Talk:enemy combatant

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OK. I'll bite at this requested article. I think this is the bare minimum for someone to understand what the heck the term is all about. Let Wikipedia handle the bigger mess. The usage note is as neutral as I can make it. Anyone who can make it even more neutral, you have my blessings. (Anyone who wants to make it less neutral, take thee off to the Wiktionary policies page.) Keffy 01:50, 15 February 2006 (UTC)


I've replaced the original US Definition with the one found in US Joint Publication 1-02 Department of Defense Dictionary of Military and Associated Terms. This is the correct, official, definition for the USA. CORNELIUSSEON 04:08, 12 August 2006 (UTC)

Sorry, but I hope you can explain why the JTF-GTMO definition is not just as official, just as correct, as the first definition. Geo Swan 02:16, 15 February 2008 (UTC)

"In the present 'war on terrorism'..."[edit]

Is this bit of exposition appropriate, or really relevant? Equinox 12:24, 10 June 2012 (UTC)

Non-gloss definition[edit]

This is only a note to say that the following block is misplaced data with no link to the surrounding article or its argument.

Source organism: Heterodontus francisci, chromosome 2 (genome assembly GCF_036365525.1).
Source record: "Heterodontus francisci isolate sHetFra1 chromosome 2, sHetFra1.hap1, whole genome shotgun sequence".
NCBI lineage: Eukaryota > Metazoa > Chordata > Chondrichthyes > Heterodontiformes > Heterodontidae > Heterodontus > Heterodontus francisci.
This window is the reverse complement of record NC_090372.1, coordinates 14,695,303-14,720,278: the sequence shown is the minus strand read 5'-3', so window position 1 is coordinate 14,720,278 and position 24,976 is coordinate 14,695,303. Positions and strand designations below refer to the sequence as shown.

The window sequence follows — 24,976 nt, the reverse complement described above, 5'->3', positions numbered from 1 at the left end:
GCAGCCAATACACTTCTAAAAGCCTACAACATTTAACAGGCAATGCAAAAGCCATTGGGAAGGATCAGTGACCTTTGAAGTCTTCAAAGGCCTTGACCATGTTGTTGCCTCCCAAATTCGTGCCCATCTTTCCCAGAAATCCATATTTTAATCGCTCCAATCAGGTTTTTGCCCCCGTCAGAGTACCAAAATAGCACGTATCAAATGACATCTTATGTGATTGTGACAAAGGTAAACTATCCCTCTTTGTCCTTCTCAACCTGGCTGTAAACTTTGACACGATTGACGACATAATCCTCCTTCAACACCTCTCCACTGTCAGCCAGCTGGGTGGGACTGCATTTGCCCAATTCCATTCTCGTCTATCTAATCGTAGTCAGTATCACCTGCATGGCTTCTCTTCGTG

It would be possible to use a non-gloss type definition, which does not specify much detail about what criteria make a person an EC or what the "timeless" or "correct" implications might be. Given the controversy and the difficulty in finding evidence of specific meaning in citations, this might be the best course of action. An example of such a definition might be:

  1. (US) Used to characterize certain detainees of the US military from XXXX to XXXX.

It also appears to be the case that this term may have only had non-SoP meaning in the context of the US military and/or possibly law, either military or general. In any event, it is in general use in newspapers and books (among durably archived sources) now, though the generally understood meaning is certainly not very specific. DCDuring TALK 01:41, 13 June 2012 (UTC)

I am sorry, I don't understand the comment above. I don't know what a "non-gloss definition" is. I don't know what "non-SoP meaning" is.
I found a discussion at Wiktionary:Beer parlour archive/2010/November#What are the durably archived sources? There didn't seem to be a resolution of this term. I use -- which is like the wayback machine. Of course there is no guarantee any citation system will remain available for years or decades.
Thanks Geo Swan (talk) 01:50, 13 June 2012 (UTC)
A non-gloss definition is exactly the kind of definition DCDuring exhibits above, in contrast to glosses that actually define something. SOP is local slang for "sum of parts" - for more on that, see the CFI or the opening section of WT:RFD, which handles a lot of SOPs. Nowadays, Google Books, Google Groups (Usenet), and Google News are considered durably archived. Does that help? --Μετάknowledgediscuss/deeds 03:40, 13 June 2012 (UTC)
I support DCDuring's suggestion. - -sche (discuss) 07:20, 13 June 2012 (UTC)


The following was originally given at References:enemy combatant, which was deleted as References: is not a namespace